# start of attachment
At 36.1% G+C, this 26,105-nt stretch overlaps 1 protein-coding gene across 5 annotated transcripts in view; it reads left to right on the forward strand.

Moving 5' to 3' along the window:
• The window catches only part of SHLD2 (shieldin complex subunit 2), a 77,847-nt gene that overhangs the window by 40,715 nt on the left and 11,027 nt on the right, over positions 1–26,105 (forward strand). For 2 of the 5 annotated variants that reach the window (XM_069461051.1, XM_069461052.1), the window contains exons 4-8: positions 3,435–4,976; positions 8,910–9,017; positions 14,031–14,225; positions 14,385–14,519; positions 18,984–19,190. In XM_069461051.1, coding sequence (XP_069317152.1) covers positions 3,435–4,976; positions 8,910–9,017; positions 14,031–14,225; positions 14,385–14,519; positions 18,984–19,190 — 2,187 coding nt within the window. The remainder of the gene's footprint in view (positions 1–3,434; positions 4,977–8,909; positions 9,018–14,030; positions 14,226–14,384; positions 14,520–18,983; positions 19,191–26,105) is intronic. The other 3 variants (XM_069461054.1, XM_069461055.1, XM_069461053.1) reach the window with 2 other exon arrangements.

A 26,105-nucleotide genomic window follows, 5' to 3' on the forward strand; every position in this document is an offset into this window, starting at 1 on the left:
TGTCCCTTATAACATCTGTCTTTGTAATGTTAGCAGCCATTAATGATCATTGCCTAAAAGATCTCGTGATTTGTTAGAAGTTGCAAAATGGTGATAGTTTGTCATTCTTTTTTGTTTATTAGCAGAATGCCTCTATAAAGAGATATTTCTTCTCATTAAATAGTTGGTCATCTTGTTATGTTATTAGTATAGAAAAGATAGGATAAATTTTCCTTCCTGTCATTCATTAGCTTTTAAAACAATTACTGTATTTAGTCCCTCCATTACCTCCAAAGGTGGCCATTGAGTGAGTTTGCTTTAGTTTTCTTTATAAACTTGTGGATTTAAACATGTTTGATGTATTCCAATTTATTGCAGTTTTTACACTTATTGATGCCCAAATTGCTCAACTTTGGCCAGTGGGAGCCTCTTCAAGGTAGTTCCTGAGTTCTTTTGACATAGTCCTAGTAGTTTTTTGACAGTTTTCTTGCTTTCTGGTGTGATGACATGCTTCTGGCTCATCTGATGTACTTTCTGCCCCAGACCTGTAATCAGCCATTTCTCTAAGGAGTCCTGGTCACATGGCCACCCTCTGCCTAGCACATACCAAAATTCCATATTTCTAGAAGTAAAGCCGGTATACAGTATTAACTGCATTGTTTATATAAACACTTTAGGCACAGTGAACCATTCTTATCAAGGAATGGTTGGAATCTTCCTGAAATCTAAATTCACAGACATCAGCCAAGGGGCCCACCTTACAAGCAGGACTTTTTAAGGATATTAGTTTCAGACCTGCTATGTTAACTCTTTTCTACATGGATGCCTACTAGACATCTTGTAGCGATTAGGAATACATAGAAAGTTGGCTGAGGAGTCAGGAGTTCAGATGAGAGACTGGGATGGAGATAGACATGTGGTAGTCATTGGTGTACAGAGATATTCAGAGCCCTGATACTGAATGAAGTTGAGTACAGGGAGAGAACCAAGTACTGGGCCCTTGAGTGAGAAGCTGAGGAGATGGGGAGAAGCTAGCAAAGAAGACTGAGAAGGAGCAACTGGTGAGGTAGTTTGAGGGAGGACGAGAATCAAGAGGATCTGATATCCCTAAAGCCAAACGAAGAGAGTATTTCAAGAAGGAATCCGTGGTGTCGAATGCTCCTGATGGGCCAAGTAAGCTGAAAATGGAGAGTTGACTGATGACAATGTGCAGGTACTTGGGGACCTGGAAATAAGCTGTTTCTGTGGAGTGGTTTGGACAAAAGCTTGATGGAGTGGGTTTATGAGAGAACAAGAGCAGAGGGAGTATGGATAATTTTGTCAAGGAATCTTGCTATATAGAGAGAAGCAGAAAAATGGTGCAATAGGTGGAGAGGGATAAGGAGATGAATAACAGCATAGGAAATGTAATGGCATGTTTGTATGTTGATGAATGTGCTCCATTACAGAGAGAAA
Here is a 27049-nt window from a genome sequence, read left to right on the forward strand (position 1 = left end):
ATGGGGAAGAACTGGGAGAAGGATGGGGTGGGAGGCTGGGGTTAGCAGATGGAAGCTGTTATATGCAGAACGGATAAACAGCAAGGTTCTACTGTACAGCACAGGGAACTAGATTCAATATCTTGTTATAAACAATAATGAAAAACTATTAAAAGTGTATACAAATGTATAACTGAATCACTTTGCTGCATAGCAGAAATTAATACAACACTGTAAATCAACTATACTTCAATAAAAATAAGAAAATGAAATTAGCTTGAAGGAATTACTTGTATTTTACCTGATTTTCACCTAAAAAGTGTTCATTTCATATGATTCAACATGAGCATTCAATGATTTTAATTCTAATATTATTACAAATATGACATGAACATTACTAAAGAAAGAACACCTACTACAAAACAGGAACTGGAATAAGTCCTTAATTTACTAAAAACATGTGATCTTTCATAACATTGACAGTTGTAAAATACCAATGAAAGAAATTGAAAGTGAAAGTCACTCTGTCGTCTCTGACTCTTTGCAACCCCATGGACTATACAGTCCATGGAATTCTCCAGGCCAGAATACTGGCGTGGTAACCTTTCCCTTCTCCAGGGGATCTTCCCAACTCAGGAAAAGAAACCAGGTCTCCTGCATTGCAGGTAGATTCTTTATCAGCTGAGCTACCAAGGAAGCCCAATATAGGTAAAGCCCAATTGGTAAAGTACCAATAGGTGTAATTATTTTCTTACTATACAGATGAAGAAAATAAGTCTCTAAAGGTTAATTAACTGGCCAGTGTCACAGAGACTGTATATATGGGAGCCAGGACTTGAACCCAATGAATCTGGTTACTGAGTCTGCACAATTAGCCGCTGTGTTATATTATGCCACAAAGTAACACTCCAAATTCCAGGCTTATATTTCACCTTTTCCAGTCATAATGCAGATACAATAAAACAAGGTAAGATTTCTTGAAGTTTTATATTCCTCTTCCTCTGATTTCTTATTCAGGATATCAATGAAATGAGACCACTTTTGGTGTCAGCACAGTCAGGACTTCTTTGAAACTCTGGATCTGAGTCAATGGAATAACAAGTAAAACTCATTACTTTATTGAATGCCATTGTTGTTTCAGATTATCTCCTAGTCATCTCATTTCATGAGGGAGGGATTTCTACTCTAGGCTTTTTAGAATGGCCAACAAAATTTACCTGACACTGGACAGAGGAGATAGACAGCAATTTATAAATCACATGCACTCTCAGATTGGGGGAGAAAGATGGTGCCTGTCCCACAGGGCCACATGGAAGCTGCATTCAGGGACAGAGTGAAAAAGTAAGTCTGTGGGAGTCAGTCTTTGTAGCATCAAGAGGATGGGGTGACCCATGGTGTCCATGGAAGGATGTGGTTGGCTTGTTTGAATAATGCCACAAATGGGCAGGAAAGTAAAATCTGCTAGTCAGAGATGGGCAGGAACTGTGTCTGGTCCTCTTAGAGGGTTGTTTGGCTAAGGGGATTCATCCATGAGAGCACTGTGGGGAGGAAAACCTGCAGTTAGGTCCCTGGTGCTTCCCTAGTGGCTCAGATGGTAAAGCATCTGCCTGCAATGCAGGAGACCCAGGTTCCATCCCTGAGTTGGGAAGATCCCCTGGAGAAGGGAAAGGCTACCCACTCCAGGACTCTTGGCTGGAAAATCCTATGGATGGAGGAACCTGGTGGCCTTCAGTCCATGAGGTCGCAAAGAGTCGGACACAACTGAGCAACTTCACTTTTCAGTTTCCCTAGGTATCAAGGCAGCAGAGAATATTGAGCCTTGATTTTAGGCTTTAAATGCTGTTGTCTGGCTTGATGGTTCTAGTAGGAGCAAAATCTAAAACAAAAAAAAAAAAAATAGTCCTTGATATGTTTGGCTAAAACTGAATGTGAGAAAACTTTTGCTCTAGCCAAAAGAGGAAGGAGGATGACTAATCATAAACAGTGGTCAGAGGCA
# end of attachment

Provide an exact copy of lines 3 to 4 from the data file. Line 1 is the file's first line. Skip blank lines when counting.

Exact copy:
• The window catches only part of SHLD2 (shieldin complex subunit 2), a 77,847-nt gene that overhangs the window by 40,715 nt on the left and 11,027 nt on the right, over positions 1–26,105 (forward strand). For 2 of the 5 annotated variants that reach the window (XM_069461051.1, XM_069461052.1), the window contains exons 4-8: positions 3,435–4,976; positions 8,910–9,017; positions 14,031–14,225; positions 14,385–14,519; positions 18,984–19,190. In XM_069461051.1, coding sequence (XP_069317152.1) covers positions 3,435–4,976; positions 8,910–9,017; positions 14,031–14,225; positions 14,385–14,519; positions 18,984–19,190 — 2,187 coding nt within the window. The remainder of the gene's footprint in view (positions 1–3,434; positions 4,977–8,909; positions 9,018–14,030; positions 14,226–14,384; positions 14,520–18,983; positions 19,191–26,105) is intronic. The other 3 variants (XM_069461054.1, XM_069461055.1, XM_069461053.1) reach the window with 2 other exon arrangements.

A 26,105-nucleotide genomic window follows, 5' to 3' on the forward strand; every position in this document is an offset into this window, starting at 1 on the left: